Spotify playlist #105 for June 2023 reflects movements in space, internal and external:
> listening to jazz with my father on the lanai
> stories of my parents’ meeting in 1969
> my mother’s covid while recovering from a broken hand
> my father’s pneumonia while recovering from covid
> the WGA strike and potential SAG-AFTRA walkout suspending Cat’s latest gig, extending our trip by 3+ weeks
> finding peace between the days of Luna’s now kinda-regular bi-weekly epileptic seizures
> the kinetic calmness in the chaos of a tennis court
> weekly quests for the perfect mango
> the road from Florida back to NYC
Not bummed to be back in NYC, but I don’t return home after being away with unbridled excitement anymore, either. Everything here is a fight – from finding a parking space to finding non-politicized conversation to finding 5 effin’ minutes in a day for affirmations or, heck, just breathing.
The worst is how Luna shuts down here. The relentless visual and aural stimuli of the City’s frictional state overloads her senses almost to the point of paralysis. For all I know, raising her here exacerbated her epilepsy, if not outright caused it.
Her happiest place is my parents’ lanai 1200 miles way. It’s long-been christened the “Lunai”…
There’s little mercy for Luna in NYC, and she’s not the type to become a tougher creature in the face of coldness. It’s all I can do to shield her from the city’s crushing din, but at the same time, as we walk together down the street, I also end up seeing this place as she does. Most dogs we pass start licking their lips – sensing her fear and her beauty, such that they all want either to fuck her or eat her.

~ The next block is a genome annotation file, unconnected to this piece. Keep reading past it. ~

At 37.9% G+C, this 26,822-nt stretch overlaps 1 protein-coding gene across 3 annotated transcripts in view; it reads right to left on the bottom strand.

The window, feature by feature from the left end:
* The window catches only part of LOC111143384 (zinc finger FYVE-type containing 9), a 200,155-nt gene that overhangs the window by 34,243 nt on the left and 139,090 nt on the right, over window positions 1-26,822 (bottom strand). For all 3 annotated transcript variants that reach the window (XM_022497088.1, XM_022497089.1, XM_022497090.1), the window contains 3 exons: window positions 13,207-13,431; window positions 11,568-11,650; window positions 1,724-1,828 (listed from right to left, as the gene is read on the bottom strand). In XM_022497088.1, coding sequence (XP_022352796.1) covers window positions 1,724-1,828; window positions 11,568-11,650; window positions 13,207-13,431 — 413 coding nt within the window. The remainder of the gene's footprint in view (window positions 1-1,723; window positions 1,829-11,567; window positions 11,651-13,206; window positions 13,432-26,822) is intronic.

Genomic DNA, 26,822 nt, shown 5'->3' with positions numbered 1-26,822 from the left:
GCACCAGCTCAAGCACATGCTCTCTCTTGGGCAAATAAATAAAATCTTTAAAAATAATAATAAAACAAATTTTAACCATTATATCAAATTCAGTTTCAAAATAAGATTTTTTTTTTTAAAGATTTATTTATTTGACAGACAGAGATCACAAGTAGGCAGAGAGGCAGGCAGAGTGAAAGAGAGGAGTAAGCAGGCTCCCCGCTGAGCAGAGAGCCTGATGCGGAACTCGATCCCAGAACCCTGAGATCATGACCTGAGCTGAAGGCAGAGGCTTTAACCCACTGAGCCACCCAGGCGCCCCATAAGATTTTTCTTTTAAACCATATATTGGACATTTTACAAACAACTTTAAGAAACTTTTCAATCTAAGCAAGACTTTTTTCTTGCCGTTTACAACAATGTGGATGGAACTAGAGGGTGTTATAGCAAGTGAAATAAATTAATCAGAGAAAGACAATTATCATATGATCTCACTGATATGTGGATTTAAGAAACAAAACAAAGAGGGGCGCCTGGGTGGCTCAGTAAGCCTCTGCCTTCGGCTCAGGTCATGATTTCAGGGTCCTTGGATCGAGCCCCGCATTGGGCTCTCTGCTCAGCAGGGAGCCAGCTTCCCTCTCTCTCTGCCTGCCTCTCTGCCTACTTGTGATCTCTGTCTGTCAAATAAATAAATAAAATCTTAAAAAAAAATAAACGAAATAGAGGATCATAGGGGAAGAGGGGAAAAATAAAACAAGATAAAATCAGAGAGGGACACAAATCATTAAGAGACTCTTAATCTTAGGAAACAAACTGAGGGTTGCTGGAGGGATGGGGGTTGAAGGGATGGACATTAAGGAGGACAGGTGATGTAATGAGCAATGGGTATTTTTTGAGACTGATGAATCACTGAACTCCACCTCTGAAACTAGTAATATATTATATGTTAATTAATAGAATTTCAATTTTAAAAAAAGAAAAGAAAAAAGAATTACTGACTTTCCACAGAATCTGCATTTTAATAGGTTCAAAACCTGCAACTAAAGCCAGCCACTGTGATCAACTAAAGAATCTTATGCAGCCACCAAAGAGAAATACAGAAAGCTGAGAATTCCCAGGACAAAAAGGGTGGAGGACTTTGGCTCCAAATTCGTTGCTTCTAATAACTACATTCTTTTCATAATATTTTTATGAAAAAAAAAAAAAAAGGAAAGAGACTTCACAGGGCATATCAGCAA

In any event, this month’s playlist is pretty much a window into the external and internal space I found this time away from The Land of the $5 Fennel Bulb. That I’m not always trapped here like millions of other folks is a saving grace. When I am here, however, I feel walled-in by millions of captives with no reference point on life beyond these oil-slicked streets, many of who suffer from Stockholm Syndrome in a place so mismanaged and wasted as to seem an absurdist’s dream.
The energy and joy here can be endless, yet it’s all in the face of a rough lifestyle, everyone on top of each other in constant abrasion, with no silence and very little quietude. Giant metropolises are nothing more than beautiful monuments to man, self-reflexive self-fulfilling proof of our modern desire to live above nature, due to our increasing inability to live within nature. In many ways, cities cause their own destitution and hunger because concrete is a terrible medium for growing crops or raising livestock.
New York City will never be a self-sustaining ecosystem. Self-perpetuation is its true goal. People are trapped here by design. Would that it didn’t cost so much to stay and that there were no tolls to leave.